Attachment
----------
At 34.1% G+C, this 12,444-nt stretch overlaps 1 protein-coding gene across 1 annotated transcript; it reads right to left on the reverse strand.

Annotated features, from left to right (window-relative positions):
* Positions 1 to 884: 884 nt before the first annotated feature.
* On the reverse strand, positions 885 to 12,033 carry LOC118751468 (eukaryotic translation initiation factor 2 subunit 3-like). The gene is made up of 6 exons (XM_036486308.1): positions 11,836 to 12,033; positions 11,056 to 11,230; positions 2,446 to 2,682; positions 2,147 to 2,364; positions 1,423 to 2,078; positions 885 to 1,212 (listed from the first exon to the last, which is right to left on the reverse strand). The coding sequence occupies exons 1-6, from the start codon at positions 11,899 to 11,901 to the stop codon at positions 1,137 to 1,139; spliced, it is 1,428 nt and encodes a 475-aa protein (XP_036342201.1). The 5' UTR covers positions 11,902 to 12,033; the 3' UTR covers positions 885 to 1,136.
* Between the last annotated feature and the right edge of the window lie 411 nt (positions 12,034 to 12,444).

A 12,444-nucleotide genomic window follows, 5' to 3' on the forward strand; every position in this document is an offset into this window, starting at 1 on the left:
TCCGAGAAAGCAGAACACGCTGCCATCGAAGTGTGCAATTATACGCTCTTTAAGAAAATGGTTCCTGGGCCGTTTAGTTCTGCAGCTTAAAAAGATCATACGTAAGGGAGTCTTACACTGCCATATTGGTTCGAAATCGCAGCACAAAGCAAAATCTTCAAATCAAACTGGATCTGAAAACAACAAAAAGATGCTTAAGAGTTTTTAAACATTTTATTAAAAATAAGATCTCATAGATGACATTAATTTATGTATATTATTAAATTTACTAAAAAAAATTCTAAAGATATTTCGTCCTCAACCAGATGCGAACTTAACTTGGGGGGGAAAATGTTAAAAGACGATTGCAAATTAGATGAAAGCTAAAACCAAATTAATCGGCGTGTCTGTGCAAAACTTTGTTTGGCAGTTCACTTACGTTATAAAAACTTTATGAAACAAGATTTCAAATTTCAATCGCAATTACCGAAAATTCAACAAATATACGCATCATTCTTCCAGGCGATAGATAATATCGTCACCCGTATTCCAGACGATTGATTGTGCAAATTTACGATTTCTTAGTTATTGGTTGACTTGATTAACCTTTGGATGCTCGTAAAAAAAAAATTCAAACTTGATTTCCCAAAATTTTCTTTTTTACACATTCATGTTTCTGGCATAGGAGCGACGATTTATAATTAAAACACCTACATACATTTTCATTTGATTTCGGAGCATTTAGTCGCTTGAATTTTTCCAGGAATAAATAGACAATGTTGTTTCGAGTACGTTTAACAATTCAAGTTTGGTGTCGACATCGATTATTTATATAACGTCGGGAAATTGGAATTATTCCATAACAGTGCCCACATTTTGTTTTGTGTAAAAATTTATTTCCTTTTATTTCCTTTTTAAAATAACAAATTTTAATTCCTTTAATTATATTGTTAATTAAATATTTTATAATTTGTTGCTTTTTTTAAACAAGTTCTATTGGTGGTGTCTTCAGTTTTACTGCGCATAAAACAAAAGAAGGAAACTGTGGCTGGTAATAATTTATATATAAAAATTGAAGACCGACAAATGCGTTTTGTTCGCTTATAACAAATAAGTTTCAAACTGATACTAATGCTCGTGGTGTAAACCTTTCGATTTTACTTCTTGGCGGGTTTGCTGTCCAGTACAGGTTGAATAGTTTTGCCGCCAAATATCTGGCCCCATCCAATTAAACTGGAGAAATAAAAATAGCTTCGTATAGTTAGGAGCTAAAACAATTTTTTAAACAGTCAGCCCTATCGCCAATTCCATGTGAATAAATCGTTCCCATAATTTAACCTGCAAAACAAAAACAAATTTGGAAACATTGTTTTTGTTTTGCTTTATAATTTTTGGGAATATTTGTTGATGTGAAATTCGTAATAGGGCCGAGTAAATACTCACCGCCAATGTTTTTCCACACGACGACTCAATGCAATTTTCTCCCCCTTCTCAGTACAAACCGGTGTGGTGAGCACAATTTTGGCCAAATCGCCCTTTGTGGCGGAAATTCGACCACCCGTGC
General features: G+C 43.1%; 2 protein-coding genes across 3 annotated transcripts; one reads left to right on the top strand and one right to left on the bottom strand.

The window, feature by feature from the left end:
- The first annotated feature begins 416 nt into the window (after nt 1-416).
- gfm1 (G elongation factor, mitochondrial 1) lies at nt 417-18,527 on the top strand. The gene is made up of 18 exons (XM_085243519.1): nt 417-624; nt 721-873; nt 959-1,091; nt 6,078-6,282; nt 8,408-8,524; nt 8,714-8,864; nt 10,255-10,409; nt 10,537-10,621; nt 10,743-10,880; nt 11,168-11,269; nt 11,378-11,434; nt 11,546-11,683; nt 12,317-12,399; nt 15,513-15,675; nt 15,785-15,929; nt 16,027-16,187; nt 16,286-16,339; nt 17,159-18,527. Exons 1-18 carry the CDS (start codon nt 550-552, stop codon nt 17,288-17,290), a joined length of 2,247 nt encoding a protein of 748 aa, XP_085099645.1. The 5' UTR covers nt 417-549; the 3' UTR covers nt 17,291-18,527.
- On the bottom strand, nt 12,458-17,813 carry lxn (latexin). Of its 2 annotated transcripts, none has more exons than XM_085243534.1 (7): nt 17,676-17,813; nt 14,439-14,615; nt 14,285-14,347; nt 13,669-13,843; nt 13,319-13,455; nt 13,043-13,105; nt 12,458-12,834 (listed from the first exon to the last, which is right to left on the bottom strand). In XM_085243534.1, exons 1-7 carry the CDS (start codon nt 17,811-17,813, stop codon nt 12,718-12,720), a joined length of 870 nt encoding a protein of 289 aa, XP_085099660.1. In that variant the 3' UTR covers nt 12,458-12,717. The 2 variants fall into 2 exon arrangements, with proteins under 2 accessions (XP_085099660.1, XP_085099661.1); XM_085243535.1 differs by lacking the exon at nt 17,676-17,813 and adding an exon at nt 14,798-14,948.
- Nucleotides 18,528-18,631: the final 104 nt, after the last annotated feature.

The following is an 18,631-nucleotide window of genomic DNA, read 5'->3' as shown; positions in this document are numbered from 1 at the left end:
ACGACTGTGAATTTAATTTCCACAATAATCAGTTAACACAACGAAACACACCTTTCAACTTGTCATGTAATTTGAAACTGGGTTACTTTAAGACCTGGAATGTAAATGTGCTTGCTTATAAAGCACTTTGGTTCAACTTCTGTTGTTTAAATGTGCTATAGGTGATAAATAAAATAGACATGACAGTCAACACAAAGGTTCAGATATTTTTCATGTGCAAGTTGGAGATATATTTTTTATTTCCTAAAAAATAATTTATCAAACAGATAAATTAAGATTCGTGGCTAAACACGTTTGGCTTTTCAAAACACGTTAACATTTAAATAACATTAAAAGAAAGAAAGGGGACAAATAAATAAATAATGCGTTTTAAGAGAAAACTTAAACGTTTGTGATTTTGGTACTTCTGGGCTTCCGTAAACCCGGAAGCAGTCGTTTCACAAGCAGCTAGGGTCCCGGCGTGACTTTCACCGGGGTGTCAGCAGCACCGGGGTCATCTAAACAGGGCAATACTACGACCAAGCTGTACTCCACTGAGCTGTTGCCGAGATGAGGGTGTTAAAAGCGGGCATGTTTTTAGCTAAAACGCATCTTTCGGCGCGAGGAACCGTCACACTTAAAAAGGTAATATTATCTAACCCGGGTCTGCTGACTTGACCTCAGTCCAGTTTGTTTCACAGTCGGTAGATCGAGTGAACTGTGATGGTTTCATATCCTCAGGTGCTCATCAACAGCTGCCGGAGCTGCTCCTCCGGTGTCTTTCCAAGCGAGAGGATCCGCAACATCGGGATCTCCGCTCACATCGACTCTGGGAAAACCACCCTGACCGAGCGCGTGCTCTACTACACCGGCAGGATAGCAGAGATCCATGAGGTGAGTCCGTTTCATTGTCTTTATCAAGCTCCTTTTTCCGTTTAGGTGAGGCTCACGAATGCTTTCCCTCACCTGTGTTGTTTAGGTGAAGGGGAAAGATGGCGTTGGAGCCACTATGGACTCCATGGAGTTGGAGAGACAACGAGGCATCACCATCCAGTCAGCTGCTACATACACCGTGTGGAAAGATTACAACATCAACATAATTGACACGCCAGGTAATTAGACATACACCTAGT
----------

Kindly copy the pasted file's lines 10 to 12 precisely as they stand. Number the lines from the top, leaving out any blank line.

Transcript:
- The first annotated feature begins 416 nt into the window (after nt 1-416).
- gfm1 (G elongation factor, mitochondrial 1) lies at nt 417-18,527 on the top strand. The gene is made up of 18 exons (XM_085243519.1): nt 417-624; nt 721-873; nt 959-1,091; nt 6,078-6,282; nt 8,408-8,524; nt 8,714-8,864; nt 10,255-10,409; nt 10,537-10,621; nt 10,743-10,880; nt 11,168-11,269; nt 11,378-11,434; nt 11,546-11,683; nt 12,317-12,399; nt 15,513-15,675; nt 15,785-15,929; nt 16,027-16,187; nt 16,286-16,339; nt 17,159-18,527. Exons 1-18 carry the CDS (start codon nt 550-552, stop codon nt 17,288-17,290), a joined length of 2,247 nt encoding a protein of 748 aa, XP_085099645.1. The 5' UTR covers nt 417-549; the 3' UTR covers nt 17,291-18,527.
- On the bottom strand, nt 12,458-17,813 carry lxn (latexin). Of its 2 annotated transcripts, none has more exons than XM_085243534.1 (7): nt 17,676-17,813; nt 14,439-14,615; nt 14,285-14,347; nt 13,669-13,843; nt 13,319-13,455; nt 13,043-13,105; nt 12,458-12,834 (listed from the first exon to the last, which is right to left on the bottom strand). In XM_085243534.1, exons 1-7 carry the CDS (start codon nt 17,811-17,813, stop codon nt 12,718-12,720), a joined length of 870 nt encoding a protein of 289 aa, XP_085099660.1. In that variant the 3' UTR covers nt 12,458-12,717. The 2 variants fall into 2 exon arrangements, with proteins under 2 accessions (XP_085099660.1, XP_085099661.1); XM_085243535.1 differs by lacking the exon at nt 17,676-17,813 and adding an exon at nt 14,798-14,948.